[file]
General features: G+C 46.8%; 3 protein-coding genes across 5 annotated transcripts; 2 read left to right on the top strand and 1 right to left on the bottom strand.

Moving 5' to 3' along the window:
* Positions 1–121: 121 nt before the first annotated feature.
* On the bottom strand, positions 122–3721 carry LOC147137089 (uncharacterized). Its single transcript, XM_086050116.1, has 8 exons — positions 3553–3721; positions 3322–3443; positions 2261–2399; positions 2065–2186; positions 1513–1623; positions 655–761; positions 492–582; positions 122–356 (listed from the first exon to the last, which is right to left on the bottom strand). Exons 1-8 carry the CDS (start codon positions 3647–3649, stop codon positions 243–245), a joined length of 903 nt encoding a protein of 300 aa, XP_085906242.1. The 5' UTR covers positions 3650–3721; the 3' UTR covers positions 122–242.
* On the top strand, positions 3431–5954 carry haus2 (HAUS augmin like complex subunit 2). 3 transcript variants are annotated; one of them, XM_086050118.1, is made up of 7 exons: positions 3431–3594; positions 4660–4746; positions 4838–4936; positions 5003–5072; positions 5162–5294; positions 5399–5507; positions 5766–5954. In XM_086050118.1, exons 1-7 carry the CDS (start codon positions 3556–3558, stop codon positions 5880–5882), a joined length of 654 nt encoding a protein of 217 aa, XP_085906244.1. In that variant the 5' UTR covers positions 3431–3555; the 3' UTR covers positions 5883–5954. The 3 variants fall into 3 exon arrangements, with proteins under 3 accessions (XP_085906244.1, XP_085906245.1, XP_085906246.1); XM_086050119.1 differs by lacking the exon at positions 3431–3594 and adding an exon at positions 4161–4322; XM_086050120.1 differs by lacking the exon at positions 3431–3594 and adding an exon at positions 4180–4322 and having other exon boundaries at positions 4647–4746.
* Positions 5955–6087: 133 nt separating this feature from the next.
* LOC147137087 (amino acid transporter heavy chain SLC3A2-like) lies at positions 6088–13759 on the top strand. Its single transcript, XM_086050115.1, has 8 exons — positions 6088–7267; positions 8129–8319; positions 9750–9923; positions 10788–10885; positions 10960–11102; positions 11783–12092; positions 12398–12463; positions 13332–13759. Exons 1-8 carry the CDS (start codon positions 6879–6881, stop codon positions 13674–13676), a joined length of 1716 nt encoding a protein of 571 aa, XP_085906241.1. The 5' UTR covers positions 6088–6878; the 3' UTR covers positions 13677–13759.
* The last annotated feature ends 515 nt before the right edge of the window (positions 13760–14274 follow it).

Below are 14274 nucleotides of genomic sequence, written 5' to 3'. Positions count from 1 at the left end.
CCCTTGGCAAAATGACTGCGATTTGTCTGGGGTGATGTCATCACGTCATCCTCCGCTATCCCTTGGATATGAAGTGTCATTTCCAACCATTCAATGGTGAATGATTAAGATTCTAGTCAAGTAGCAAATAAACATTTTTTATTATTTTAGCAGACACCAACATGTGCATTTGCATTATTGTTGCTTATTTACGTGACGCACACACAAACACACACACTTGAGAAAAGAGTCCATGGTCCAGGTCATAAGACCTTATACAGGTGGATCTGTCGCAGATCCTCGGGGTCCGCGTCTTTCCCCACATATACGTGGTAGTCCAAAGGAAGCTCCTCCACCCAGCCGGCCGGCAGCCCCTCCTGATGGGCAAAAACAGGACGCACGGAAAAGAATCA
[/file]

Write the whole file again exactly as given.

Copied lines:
General features: G+C 46.8%; 3 protein-coding genes across 5 annotated transcripts; 2 read left to right on the top strand and 1 right to left on the bottom strand.

Moving 5' to 3' along the window:
* Positions 1–121: 121 nt before the first annotated feature.
* On the bottom strand, positions 122–3721 carry LOC147137089 (uncharacterized). Its single transcript, XM_086050116.1, has 8 exons — positions 3553–3721; positions 3322–3443; positions 2261–2399; positions 2065–2186; positions 1513–1623; positions 655–761; positions 492–582; positions 122–356 (listed from the first exon to the last, which is right to left on the bottom strand). Exons 1-8 carry the CDS (start codon positions 3647–3649, stop codon positions 243–245), a joined length of 903 nt encoding a protein of 300 aa, XP_085906242.1. The 5' UTR covers positions 3650–3721; the 3' UTR covers positions 122–242.
* On the top strand, positions 3431–5954 carry haus2 (HAUS augmin like complex subunit 2). 3 transcript variants are annotated; one of them, XM_086050118.1, is made up of 7 exons: positions 3431–3594; positions 4660–4746; positions 4838–4936; positions 5003–5072; positions 5162–5294; positions 5399–5507; positions 5766–5954. In XM_086050118.1, exons 1-7 carry the CDS (start codon positions 3556–3558, stop codon positions 5880–5882), a joined length of 654 nt encoding a protein of 217 aa, XP_085906244.1. In that variant the 5' UTR covers positions 3431–3555; the 3' UTR covers positions 5883–5954. The 3 variants fall into 3 exon arrangements, with proteins under 3 accessions (XP_085906244.1, XP_085906245.1, XP_085906246.1); XM_086050119.1 differs by lacking the exon at positions 3431–3594 and adding an exon at positions 4161–4322; XM_086050120.1 differs by lacking the exon at positions 3431–3594 and adding an exon at positions 4180–4322 and having other exon boundaries at positions 4647–4746.
* Positions 5955–6087: 133 nt separating this feature from the next.
* LOC147137087 (amino acid transporter heavy chain SLC3A2-like) lies at positions 6088–13759 on the top strand. Its single transcript, XM_086050115.1, has 8 exons — positions 6088–7267; positions 8129–8319; positions 9750–9923; positions 10788–10885; positions 10960–11102; positions 11783–12092; positions 12398–12463; positions 13332–13759. Exons 1-8 carry the CDS (start codon positions 6879–6881, stop codon positions 13674–13676), a joined length of 1716 nt encoding a protein of 571 aa, XP_085906241.1. The 5' UTR covers positions 6088–6878; the 3' UTR covers positions 13677–13759.
* The last annotated feature ends 515 nt before the right edge of the window (positions 13760–14274 follow it).

Below are 14274 nucleotides of genomic sequence, written 5' to 3'. Positions count from 1 at the left end.
CCCTTGGCAAAATGACTGCGATTTGTCTGGGGTGATGTCATCACGTCATCCTCCGCTATCCCTTGGATATGAAGTGTCATTTCCAACCATTCAATGGTGAATGATTAAGATTCTAGTCAAGTAGCAAATAAACATTTTTTATTATTTTAGCAGACACCAACATGTGCATTTGCATTATTGTTGCTTATTTACGTGACGCACACACAAACACACACACTTGAGAAAAGAGTCCATGGTCCAGGTCATAAGACCTTATACAGGTGGATCTGTCGCAGATCCTCGGGGTCCGCGTCTTTCCCCACATATACGTGGTAGTCCAAAGGAAGCTCCTCCACCCAGCCGGCCGGCAGCCCCTCCTGATGGGCAAAAACAGGACGCACGGAAAAGAATCA